Filed under: Coaching,Design,Holism,Information — Crisses @ 6:44 am

This is a combination of beautiful insight & well thought-out graphic design. It gets the message across to our left & right brains through the choice of terrific affirmations and the graphical play-on-words. Watch it once for the beauty, then watch it again to really listen to the message. It’s the secret to wealth and happiness.

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allowfullscreen='true' width='320' height='265'>

April 3, 2009

As the Portfolio Unfolds (humor)

Filed under: Clients,Humor,Portfolio — Crisses @ 10:47 am

One day a nice Jewish Family girl named stopped for a Minute to check out some Superior Sheds. She had the Ways & Means* from her Scholarships & College Planning, in fact she was Beyond Rubies*! In a Spirit-to-Spirit meeting with Life Coach Sheila Pearl, she rediscovered her Sophistication & Abundant Life. This Lucid PEP talk revealed that every cloud has a Silva Lining, and was Simply Flawless. After the delivery of the Savvy Structures, she hopped on the Great Hudson River Water Quilt, powered by New York Solar Energy, and flew from Pine Island for her Luxury Sun Vacation. All this Independent Living made Emily homesick, so she hopped into a Newburgh Envelope and mailed herself to Weinert t-Shirts, a well-known Middletown Business. She got there Just In Time to SCORE 4.0 on her exams.

* website pending

So, can you come up with an interesting story based on YOUR client’s business names? My apologies to clients who were left out. I’ll try to come up with revisions that add more clients in!

February 6, 2009

Are we causing our nightmares?

Filed under: Coaching,Healing,Holism,Information — Crisses @ 9:07 am

“Fear knocked at the door. Faith answered. And lo, no one was there.” — unknown

May I coach you?

As individuals we have no control over our national or worldwide economy. Anything causing us to feel out of control is a source of anxiety to us. And anxiety is a perpetual level of fear.

I hear about people afraid to open their statements for investments. I hear about people afraid to part with their money. I hear about people living in fear of the economy.

Fear is an unsubstantial prison warden. When we fear, we shrink into ourselves. We no longer are self-actualized, although we continue to be self-determined. Look at those words, because hidden in them is the crux of the situation.

Actualization is the act of bringing dreams to reality, or in this particular moment, the act of facing reality. Self-Actualization is the realization of the basic human drive to become who and what we want to become, or the act of facing reality in this very moment and being at peace with it. As long as you are running away from your financial reality, you cannot be self-actualized.

Self-determined — we are all self-determined whether we like it or not. This is the act of determining or causing our own reality. “To be the decisive factor in…” is the dictionary definition I’d like to focus on. We are all the final deciding factor in our own realities. We each have the last say about who and what we are. Are we fearful? Or are we faithful?

So let me say this again: When we fear we are no longer self-actualized, although we continue to be self-determined. When we fear, we impose limitations on our ability to dream & grow. When we fear, we are making ourselves into something fearful. Often, even worse, when we fear we make ourselves into something to be feared. When we fear, we are bringing our fear into reality, but it is the reality of our nightmares, not the reality of our dreams.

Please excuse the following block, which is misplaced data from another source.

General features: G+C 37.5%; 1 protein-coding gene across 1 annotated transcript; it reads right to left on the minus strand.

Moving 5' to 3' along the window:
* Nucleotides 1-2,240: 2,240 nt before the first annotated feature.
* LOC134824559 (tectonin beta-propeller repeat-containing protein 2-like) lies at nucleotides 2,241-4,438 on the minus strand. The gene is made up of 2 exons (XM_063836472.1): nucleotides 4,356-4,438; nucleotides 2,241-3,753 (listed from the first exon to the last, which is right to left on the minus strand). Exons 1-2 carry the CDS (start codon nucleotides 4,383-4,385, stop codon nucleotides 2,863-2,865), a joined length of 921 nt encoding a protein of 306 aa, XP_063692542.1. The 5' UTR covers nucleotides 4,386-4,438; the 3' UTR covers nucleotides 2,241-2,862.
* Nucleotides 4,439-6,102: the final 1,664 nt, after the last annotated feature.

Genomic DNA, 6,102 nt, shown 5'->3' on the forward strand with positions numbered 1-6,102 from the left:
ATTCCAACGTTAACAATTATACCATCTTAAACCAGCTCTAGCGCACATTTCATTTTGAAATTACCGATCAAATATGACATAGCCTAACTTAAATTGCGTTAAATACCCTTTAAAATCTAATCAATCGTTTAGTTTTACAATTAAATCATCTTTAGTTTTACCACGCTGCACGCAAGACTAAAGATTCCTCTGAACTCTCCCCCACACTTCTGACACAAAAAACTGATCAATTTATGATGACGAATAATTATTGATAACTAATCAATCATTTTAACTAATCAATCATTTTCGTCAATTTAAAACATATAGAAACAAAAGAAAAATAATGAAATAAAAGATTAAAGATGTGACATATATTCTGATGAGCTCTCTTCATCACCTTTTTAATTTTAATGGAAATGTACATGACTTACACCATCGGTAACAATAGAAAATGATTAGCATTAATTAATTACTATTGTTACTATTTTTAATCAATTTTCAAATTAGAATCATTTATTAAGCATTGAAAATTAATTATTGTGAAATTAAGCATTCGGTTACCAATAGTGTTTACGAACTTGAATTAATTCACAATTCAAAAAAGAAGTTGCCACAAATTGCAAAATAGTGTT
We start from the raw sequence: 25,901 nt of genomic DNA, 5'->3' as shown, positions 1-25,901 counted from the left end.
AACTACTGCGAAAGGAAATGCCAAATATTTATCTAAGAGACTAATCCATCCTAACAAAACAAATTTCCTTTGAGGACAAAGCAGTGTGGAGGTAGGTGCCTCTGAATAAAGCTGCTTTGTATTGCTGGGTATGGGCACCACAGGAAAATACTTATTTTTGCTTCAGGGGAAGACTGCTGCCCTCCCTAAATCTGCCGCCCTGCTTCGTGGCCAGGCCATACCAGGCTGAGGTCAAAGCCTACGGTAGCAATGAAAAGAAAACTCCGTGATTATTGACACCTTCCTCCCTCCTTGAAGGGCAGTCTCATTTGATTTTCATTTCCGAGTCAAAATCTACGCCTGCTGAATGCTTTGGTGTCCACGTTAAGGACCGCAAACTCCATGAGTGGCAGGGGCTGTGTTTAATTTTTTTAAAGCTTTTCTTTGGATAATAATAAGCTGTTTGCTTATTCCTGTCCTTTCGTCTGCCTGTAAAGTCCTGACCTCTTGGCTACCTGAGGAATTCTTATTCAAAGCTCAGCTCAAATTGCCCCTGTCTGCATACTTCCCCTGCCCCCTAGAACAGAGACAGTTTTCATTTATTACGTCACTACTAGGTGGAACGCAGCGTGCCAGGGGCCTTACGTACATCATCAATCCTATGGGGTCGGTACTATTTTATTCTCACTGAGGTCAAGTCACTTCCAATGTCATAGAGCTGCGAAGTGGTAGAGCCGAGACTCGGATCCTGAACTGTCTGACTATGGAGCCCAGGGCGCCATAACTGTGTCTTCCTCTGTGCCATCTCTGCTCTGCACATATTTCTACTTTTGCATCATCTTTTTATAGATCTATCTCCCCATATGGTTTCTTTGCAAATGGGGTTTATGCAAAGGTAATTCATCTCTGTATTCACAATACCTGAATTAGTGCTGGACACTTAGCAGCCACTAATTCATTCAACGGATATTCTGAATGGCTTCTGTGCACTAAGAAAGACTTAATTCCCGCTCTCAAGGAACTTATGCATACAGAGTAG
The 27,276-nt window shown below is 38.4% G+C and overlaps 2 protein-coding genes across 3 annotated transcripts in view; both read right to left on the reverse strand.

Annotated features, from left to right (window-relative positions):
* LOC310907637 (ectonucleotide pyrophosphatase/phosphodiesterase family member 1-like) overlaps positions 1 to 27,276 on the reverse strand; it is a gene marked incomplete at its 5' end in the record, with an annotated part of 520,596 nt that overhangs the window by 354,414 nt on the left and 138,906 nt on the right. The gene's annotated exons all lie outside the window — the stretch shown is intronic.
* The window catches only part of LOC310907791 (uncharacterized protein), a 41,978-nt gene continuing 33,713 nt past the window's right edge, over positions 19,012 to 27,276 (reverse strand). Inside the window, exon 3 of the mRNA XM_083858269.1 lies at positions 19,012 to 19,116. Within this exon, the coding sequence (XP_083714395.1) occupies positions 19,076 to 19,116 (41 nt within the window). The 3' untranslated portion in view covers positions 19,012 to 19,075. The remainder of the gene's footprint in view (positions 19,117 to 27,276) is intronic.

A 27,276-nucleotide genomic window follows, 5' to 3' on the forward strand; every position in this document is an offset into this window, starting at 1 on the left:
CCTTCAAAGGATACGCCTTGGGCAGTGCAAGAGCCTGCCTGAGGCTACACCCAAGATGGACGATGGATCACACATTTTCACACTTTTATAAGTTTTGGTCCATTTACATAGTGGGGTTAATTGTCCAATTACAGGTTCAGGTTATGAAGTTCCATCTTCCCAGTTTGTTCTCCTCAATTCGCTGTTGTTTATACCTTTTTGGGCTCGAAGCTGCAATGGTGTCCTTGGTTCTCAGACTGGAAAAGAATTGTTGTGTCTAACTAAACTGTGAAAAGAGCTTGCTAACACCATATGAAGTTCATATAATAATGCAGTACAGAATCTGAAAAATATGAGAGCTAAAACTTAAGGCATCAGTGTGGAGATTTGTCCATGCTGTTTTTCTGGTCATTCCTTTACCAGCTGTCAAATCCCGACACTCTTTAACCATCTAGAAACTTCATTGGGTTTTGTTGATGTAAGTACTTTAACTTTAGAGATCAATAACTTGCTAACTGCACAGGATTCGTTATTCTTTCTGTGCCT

I listened to an interview of a financial coach the other day who said (to paraphrase) that running away from our financial reality is only going to attract more financial uncertainty. We can’t get money unless we face the current reality of how much money we have. Guilty as accused, I immediately did as he suggested and made my financial map. I split a page into 4 boxes. In one, I put my current debts. In another, I put my current liquid assets & immediate accounts receivable (checks in the mail). In another I put my accounts payable (and in some cases a due date). In the 4th quadrant, where most people would put their investments & large assets (perhaps a home, retirement accounts), I jotted down decisions of where to move my liquid assets to cover bills. My whole financial picture fit on one page. My payables & debts far outweigh my income, but facing that reality is the important part. I’m not going to get out of my current financial conundrum from hiding from it or being afraid to pay the bills. The financial coach in the interview says that people who face their finances every week find that their finances correct themselves within 6 months. I’m prepared to do that, and I am prepared to remove fear from my life.

Another piece of the puzzle fell into place last night. I purchased a book last night: “To Sell is Not to Sell” by Greta Schulz. One small section stands so apart from the others I flipped through so far. It’s about our civic duty in the midst of wars, famines, financial hardship. It is the duty of our soldiers to fight. It is the duty of our firefighters to protect. They face overwhelming decisions in-the-moment and simply have to plow ahead and do what they do — they cannot allow fear to immobilize them. They work to protect, to make secure. And they do not ask a leave of absence simply because they are fighting overwhelming odds, or because they may not live to see it through. In the aftermath of 9/11 Greta was immobilized. To paraphrase: How can business go on when the firefighters are digging through the ashes for survivors (I add, “or breathing toxic fumes that will haunt them for years….”), and our soldiers are being deployed? she asked. How can we do “business as usual” when our country is under attack?